In summary, cordyceps has been found to help reduce fatigue, improve circulation, and boost the function of the immune and respiratory system.

3) Bacopa Monnieri

Bacopa is a powerful nootropic herb, possessing actives (bacosides) that are effective antioxidants that help enhance other brain antioxidants.

This synergistic antioxidant activity helps to protect brain cells from free radicals, which also promotes the production of acetylcholine, GABA, and serotonin, all of which are tied to focused thinking, clear memory, and a healthy mood.

Bacopa may optimize cognitive function under stress while also promoting relaxation, making this herb a key player in the adaptogen game!

4) Ashwagandha

Ashwagandha is likely one of the most recognized herbs on this list. This herb is one of the most powerful Ayurvedic adaptogens for energy, making it one of the most important herbs for vitality in India.

It has been used for centuries for boosting energy, improving concentration, and reducing stress. It is also thought to enhance physical performance, muscle strength, and cardiorespiratory endurance, making this an excellent herb for fighting fatigue and keeping energized.

5) Rhodiola Rosea

Rhodiola is an adaptogenic plant that grows in the highlands of Northern Asia and Eastern Europe. It has been used by Vikings and Sherpa people for its benefits on strength and endurance.

Today, it’s still a very popular herb, particularly for athletic performance, strength, stamina, overall energy levels, as well as helping to combat stress.

6) Turmeric

Turmeric is an Indian spice that is known for its bright yellow color, often used in Indian dishes for bringing flavor and flair to a meal.

Though, there is a lot more to this spice than what meets the eye (and taste buds!).

Turmeric is widely known for its powerful anti-inflammatory properties, though it’s often overlooked for its energy-boosting properties.

While turmeric doesn’t have a direct effect on energy levels, it may have a stabilizing effect that can help the brain’s ability to stay focussed and alert.

Additionally, turmerics' active ingredient, curcumin, can help reduce inflammation in the brain, thus helping to improve memory, attention, and mood.

7) Ginseng

Panax ginseng is a widely known adaptogen used to help fight fatigue. Ginseng can help reduce mental fatigue on top of increasing both cognitive and physical performance.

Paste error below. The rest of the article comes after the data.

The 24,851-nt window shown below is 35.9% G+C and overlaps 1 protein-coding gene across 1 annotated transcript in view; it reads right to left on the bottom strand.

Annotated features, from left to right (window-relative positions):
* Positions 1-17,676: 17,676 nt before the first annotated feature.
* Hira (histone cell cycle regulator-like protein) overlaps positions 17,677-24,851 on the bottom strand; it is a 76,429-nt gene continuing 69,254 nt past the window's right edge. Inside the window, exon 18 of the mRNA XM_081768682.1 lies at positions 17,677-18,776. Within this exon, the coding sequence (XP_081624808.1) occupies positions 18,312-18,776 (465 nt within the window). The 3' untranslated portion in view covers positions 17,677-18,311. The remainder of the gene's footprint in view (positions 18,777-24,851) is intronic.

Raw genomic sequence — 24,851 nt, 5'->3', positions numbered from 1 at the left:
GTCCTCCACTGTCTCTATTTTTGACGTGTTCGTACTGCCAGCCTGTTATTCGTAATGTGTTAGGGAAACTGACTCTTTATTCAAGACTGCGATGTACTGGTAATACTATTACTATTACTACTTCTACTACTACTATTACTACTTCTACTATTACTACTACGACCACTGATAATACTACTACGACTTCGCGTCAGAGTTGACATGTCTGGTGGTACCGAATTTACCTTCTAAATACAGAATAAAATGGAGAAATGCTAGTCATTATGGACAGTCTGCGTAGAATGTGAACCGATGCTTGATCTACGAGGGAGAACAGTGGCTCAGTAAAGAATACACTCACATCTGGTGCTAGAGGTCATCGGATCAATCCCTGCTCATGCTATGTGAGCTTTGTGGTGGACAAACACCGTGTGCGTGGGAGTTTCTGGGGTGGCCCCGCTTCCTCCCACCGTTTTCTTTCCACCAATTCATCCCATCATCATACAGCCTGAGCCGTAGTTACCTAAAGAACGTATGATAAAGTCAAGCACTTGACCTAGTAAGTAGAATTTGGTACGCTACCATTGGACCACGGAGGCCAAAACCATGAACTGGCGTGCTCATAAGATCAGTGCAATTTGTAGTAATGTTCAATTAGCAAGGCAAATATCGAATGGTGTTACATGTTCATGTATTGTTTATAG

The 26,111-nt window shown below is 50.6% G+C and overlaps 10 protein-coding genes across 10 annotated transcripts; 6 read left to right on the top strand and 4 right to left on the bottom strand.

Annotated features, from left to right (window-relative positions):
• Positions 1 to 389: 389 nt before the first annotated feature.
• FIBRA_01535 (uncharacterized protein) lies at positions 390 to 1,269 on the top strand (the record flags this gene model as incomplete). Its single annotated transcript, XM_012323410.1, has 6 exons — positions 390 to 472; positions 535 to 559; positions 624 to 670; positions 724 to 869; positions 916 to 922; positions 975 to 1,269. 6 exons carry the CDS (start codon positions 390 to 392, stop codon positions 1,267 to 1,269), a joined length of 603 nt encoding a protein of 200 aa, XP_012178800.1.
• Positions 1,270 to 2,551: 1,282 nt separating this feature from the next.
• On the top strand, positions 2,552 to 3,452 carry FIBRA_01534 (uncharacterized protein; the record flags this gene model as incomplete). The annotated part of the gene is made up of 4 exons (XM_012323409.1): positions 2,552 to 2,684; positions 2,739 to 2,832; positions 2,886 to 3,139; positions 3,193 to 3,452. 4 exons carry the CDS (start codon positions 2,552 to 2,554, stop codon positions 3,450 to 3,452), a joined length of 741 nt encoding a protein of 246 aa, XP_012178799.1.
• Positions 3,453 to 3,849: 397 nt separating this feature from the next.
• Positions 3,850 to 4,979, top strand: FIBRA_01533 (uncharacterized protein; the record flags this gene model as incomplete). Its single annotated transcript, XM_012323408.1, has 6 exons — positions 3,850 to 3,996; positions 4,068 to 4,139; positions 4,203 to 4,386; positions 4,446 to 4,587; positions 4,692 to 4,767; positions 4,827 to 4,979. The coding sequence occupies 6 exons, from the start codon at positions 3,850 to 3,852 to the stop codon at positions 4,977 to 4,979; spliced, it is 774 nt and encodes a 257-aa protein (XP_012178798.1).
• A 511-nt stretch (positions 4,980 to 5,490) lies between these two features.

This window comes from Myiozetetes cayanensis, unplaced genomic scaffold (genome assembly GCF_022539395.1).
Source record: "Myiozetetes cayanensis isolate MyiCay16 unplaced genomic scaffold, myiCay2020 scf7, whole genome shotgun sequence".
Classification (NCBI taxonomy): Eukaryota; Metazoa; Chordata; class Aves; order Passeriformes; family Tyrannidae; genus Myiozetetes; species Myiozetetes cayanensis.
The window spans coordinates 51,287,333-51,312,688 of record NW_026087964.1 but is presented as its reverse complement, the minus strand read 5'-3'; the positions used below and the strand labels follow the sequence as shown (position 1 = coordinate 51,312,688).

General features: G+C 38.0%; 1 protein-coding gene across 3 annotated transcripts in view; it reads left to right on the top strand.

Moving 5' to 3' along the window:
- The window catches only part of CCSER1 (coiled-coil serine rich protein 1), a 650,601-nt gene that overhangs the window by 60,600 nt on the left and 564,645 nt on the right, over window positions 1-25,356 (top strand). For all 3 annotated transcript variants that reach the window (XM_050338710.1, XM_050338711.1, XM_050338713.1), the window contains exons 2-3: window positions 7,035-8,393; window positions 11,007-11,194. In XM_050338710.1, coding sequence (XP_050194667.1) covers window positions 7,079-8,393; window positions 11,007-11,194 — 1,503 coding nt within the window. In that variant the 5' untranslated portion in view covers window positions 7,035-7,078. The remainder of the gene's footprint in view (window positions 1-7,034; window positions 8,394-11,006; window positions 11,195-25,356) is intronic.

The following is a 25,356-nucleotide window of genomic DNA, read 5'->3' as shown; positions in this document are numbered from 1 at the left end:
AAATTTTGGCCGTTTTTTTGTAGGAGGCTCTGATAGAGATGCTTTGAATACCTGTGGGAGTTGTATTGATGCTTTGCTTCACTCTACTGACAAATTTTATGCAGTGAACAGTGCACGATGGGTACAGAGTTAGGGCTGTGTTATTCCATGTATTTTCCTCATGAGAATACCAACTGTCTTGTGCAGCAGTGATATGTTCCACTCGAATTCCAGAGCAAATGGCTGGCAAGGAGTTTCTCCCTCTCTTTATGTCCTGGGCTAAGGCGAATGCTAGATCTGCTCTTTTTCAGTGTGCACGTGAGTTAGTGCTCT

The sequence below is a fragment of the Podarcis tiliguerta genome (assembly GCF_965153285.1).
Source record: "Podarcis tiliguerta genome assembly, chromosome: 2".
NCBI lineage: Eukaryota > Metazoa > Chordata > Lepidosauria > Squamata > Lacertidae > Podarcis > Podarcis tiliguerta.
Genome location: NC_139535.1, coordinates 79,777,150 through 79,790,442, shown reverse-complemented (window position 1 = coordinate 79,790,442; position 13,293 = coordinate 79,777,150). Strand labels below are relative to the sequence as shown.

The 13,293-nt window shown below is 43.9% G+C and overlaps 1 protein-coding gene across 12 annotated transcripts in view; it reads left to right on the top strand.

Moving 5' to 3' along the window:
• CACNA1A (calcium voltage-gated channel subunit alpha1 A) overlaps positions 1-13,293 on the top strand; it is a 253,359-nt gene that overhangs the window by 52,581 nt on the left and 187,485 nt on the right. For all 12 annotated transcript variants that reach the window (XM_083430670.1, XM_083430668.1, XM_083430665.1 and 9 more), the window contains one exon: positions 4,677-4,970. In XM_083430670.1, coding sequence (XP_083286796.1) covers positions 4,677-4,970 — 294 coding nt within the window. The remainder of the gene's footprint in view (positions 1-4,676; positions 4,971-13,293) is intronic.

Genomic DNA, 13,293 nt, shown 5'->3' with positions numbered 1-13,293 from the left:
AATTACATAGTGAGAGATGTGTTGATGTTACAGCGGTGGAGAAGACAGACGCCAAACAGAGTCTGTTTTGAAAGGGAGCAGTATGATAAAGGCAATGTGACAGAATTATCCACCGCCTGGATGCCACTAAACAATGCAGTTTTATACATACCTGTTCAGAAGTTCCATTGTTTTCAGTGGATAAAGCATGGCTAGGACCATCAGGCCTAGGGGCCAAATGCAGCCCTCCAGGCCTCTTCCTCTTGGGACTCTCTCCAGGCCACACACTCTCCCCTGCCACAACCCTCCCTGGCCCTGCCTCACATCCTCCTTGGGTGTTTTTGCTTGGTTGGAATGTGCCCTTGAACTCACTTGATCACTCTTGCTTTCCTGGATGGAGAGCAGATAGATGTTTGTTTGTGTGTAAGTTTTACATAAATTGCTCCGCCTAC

This herb has been used for centuries in Chinese herbalism as a potential stimulant, helping to promote the production of “feel good” hormones such as dopamine and serotonin.

8) Maca

Maca, also known as Peruvian Ginseng, is a root that packs a huge punch of clean energy in all aspects of life.

It is known to help increase endurance, enhance mood, improve cognition, and balance hormones. This nutrient-dense adaptogen has been used for centuries for its health benefits and has now become a popular superfood in recent years.

It is thought to possess nutritional, energizing, and fertility-enhancing properties, and is also thought to improve learning and memory.

9) Moringa

Moringa has been hailed for centuries for its energy-boosting properties. A tree native to India, moringa contains a bunch of vitamins, minerals, amino acids that help provide a natural burst of energy, similar to the effects of caffeine.

Moringa is actually considered one of the best energy enhancers on top of being labeled as a nutrient-dense superfood with adaptogenic properties. This tree can help regulate stress levels and bring a sense of ease, helping you stay focused and alert without the jitters.

10) Shatavari

Shatavari is an ancient Ayurvedic herb known for its powerful adaptogen properties and its ability to possibly increase endurance, stamina, and energy.

Being an adaptogen, it can help our body cope better with the physical effects of stress, as well as manage any spikes and dips in energy levels.

This invigorating herb may also bring about a sense of clarity to the mind, and these benefits are particularly notable in women.

The Take-Home

All of these adaptogens for energy can be taken on their own, as food or supplements, or in combination with other adaptogens and nootropics.

They can make for excellent alternatives to caffeine, helping you to sustain your energy levels for a longer period without the jitters of the crash.

The best way to take adaptogenic herbs is as part of a nootropic formula. Our top pick is Mind Lab Pro, the world’s best all-in-one nootropic formula.

Mind Lab Pro combines a selection of the most powerful adaptogens as well as potent cognitive enhancers, functioning as a whole-brain optimizer to support a state of peak and overall mental performance!

These statements have not been approved by the Food and Drug Administration. This product is not intended to diagnose, treat, cure or prevent any disease.

This article is an opinion and explanation of current research given by the author. It is not an expression of a medical diagnosis or treatment and should not be relied on as such.

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The statements on this page have not been evaluated by the Food and Drug Administration. These products are not intended to diagnose, treat, cure, or prevent disease.